Our Town: Auxiliary police help keep WP safe

Dr Tom Ferraro

I remember learning about the law of entropy back in high school physics. I think it stated that all systems will not remain the same but rather devolve into chaos over time. 

This not only holds true in physics but is equally true about my desk. The messes just keep on piling up and unless I tend to them my patients begin to worry about me. Well the law of entropy is also true for every town in America. A town will not be clean and safe unless there is an army of people tending to it. 

When I walk around Williston Park I always feel safe and protected. I never see graffiti and rarely if ever see strange or threatening people on the streets. Even the kids seem to be in pretty good control of themselves. 

And this is not because we happen to be lucky or have good karma. It’s because there is a group of people whose job it is to keep us safe. 

I am referring here to the Williston Park Auxiliary Police, run by Jean Tranchina with a staff of nine volunteers. 

I sat down with Jean last week to chat and to take a tour of our town. Her staff has nine months of training at the police academy where they learn about the law, CPR, first aid, traffic control and how to respond to critical incidents. 

She said her job is to function as the eyes and ears of the Nassau County Police. She explained to me that we have a four tiered system of protection with the 3rd Precinct Nassau County Police department on top, followed by the Williston Park Auxiliary Police, Village of Williston Park Mayor Ehrbar and the Neighborhood Watch run by Doreen Ehrbar. Jean’s staff has support from both Williston Park and Nassau County.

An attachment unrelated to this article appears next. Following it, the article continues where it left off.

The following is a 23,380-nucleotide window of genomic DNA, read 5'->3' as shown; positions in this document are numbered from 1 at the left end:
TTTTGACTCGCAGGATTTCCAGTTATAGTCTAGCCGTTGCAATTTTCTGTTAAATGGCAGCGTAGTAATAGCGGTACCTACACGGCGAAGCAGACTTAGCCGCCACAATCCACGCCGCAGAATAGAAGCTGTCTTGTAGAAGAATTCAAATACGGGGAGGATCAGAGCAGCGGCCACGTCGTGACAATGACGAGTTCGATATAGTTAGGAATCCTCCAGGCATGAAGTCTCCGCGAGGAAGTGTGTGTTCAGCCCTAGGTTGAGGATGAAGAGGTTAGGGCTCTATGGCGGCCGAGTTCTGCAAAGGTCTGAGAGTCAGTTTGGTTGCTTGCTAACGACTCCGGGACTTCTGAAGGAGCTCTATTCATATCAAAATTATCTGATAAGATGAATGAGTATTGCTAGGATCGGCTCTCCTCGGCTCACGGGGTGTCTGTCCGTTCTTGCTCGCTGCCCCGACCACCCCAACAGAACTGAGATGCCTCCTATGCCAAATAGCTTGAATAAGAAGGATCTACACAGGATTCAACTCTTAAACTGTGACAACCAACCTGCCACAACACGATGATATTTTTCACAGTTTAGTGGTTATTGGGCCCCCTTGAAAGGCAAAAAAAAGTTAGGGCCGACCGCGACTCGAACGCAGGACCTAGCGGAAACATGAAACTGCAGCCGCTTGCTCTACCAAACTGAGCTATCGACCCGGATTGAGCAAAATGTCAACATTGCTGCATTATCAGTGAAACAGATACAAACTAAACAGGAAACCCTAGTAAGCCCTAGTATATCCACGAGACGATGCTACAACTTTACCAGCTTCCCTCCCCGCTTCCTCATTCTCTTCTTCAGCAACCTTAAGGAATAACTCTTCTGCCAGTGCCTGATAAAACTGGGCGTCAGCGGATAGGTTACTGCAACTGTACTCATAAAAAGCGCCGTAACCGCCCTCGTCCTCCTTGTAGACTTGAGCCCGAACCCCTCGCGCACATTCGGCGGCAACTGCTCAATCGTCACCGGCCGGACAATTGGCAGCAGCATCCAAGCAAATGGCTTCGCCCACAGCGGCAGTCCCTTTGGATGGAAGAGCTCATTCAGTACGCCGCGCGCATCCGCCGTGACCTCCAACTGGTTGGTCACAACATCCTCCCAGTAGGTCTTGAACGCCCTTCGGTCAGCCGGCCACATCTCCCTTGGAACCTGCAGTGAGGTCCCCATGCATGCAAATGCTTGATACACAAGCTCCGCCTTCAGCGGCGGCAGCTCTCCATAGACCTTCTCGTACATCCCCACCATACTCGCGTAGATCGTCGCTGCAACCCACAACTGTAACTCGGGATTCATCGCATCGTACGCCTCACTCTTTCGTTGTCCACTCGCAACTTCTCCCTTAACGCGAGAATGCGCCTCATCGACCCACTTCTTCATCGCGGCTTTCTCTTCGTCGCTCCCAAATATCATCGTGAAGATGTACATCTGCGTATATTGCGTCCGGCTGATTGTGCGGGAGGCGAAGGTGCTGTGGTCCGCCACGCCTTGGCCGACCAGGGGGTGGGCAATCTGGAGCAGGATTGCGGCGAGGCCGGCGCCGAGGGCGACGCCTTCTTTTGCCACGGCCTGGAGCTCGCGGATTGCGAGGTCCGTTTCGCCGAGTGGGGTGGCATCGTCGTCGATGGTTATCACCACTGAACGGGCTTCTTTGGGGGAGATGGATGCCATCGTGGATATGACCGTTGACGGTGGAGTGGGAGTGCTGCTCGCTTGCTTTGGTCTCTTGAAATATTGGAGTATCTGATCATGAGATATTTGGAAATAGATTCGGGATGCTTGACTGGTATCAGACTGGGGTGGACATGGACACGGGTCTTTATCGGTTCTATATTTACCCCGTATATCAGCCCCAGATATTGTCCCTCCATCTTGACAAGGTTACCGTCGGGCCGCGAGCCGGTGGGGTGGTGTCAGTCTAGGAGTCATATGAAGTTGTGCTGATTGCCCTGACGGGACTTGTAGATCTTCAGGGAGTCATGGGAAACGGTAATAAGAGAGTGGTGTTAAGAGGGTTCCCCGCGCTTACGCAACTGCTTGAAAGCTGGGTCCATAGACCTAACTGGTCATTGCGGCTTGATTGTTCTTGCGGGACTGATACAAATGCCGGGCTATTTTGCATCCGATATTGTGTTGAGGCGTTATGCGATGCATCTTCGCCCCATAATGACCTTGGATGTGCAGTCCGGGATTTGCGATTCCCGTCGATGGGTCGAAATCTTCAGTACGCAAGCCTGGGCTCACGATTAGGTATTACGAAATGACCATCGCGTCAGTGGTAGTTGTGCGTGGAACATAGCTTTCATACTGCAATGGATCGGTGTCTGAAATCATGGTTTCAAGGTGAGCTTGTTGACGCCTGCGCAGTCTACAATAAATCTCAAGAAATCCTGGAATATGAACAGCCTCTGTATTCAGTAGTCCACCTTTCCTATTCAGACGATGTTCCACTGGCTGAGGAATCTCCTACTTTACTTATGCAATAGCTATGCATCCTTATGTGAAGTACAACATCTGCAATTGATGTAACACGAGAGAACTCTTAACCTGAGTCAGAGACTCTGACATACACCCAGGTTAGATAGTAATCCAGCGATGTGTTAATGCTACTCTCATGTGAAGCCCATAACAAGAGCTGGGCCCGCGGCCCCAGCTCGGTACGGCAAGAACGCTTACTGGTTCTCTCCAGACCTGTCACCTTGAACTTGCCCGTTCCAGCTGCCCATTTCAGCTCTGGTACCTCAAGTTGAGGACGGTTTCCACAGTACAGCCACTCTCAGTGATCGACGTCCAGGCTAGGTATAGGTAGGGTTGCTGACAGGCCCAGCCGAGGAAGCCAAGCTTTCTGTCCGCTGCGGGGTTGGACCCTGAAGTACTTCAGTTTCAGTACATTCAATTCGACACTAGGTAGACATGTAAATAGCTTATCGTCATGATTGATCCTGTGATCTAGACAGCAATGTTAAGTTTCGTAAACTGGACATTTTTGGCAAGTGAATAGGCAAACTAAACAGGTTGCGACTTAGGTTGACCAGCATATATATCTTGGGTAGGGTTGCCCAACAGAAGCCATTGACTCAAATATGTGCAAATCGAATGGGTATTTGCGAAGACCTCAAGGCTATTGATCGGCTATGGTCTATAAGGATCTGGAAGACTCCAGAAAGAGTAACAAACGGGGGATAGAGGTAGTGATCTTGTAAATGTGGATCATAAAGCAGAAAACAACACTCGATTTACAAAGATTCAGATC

Her main focus is to curb speeding in town and to prevent mischief when large groups of teens gather. Her staff manages traffic during parades, fires and other emergencies. Her hope in this interview is to allow the community to understand who her staff is and what they all try to do. 

We then took a ride around town and as we drove down Hillside Avenue toward the tracks she noted the danger downhill speeding traffic presented between Willis Avenue and the railroad tracks. She then came up with the single most important comment I have heard in one year of interviews. 

She wondered aloud why they don’t change these four lanes to two like in Steward Manor. She said that this would improve the parking problem, slow traffic and make the avenue more user friendly to shoppers and pedestrians. 

I recalled what Hyeryun Hong told me a few weeks ago as she sat with me on a bench on Hillside. “The fact that the cars are whizzing by here going 40 mph makes it impossible to feel safe or relaxed.” 

I was actually shocked as Jean was talking because the idea was so simple and so good. “I am sure others have thought about this but maybe politics gets in the way” she said. Politics or not I think it’s true that the avenue would become more charming and user friendly.  

I learned last week that the charm and quaintness of a town is not a trivial matter. 

The city planner of Carmel-by-the-Sea told me his town receives about 1,500,000 visitors per year to soak in its charm and beauty. And lest we think that charm and beauty are silly matters think about how much money every storekeeper makes in that little town by the sea.

And now I hear the social critic James Howard Kunstler whispering in my head how impossible it was to change zoning laws and that this is one of the biggest reasons for lack of change in suburban life. 

And then I remembered the second law of physics, that of inertia: An object at rest tends to remain at rest. So enough with these silly dreams of how Williston Park could change itself into one of those wonderful walking towns like Carmel or Padua or Florence.  

No matter what the future holds it is very nice to know that we have a group of selfless volunteers who are there watching over us as we sleep. 

They are touring the town each and every night like our own team of Batmen and Batwomen looking out for this little Gotham City of ours. We are all better off for it. 

So thanks Jean Tranchina and thanks to that generous community minded staff of yours. We live and work in a safe place thanks to you.

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